Innovative Use of Magnesium By GM Means Big Fuel Economy Gains for Customers

GM's use of magnesium will help customers save money at the gas pump.

On the heels of announcing an industry-first welding technology for aluminum, GM Research and Development is revealing a patented new process for adding magnesium sheet metal to vehicles. The use of magnesium, which weighs 33 percent less than aluminum, 60 percent less than titanium, and 75 percent less than steel, will help customers save money at the gas pump.

Until now, automakers have struggled to make reliably strong and non-corroding magnesium sheet metal panels using traditional panel forming methods. GM’s patented process turns up the heat on magnesium to 450 degrees Celsius (842 degrees Fahrenheit), allowing the material to be molded into precise, rigid shapes. Using this process, GM developed a production-ready magnesium rear deck lid inner panel that could remove 1 kilogram (2.2 pounds) of weight from a vehicle compared with an aluminum deck lid inner panel.

“Every gram of weight reduction matters when it comes to improving fuel economy,” said Greg Warden, GM executive director for global vehicle body engineering. “Being able to replace heavier metals with one of the lightest will help us deliver better fuel economy to customers around the world while also still providing the safety and durability they expect.”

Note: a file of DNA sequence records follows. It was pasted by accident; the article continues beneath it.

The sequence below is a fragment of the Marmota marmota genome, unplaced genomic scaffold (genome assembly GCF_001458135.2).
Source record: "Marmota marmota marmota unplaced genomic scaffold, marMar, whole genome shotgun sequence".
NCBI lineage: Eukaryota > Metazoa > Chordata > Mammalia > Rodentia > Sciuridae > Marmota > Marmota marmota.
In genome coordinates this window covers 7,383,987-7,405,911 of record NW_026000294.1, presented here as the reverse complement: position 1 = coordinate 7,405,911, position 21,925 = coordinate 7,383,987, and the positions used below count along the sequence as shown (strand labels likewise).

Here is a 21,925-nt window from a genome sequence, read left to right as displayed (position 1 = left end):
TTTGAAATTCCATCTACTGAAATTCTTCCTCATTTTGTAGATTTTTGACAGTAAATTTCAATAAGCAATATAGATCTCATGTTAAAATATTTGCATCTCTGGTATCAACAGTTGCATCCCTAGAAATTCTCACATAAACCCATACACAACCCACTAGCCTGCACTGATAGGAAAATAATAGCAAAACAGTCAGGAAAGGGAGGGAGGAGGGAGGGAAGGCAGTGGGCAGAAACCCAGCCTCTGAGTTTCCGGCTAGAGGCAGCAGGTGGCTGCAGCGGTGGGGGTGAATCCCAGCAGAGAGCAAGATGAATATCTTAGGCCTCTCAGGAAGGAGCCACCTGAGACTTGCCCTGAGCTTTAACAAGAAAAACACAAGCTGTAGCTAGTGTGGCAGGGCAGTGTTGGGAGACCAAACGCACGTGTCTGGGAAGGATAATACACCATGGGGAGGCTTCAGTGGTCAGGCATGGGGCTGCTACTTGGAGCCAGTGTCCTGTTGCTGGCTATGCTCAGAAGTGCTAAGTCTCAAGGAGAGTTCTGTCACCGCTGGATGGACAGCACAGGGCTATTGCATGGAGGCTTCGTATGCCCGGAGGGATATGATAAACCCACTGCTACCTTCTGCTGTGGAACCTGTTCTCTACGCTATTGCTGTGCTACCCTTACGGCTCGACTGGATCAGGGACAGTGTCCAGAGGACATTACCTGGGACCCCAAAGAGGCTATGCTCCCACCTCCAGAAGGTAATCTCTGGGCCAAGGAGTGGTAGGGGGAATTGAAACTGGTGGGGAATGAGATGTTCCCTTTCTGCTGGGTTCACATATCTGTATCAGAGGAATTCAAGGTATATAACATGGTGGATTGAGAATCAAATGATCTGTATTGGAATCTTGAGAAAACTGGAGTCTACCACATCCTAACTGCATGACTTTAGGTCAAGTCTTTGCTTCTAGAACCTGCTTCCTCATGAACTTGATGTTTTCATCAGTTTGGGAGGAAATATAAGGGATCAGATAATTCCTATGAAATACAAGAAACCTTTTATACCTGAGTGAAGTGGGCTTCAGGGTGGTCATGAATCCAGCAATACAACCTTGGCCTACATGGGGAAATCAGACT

This isn’t the first time that magnesium parts have appeared in a GM vehicle, as they are currently used for a variety of parts ranging from steering wheels to engine cradles.

“This innovative use of magnesium is just one example of how GM is leveraging breakthrough technologies that will benefit our customers around the globe,” said Jon Lauckner, GM chief technology officer and vice president of Global Research & Development. “Using high-strength lightweight materials such as magnesium and aluminum is one of the most effective ways to improve vehicle fuel economy and driving performance.”

The United States Automotive Materials Partnership estimates that by 2020, 350 pounds of magnesium will replace 500 pounds of steel and 130 pounds of aluminum per vehicle, an overall weight reduction of 15 percent. This weight savings would lead to a fuel savings of 9 percent to 12 percent.

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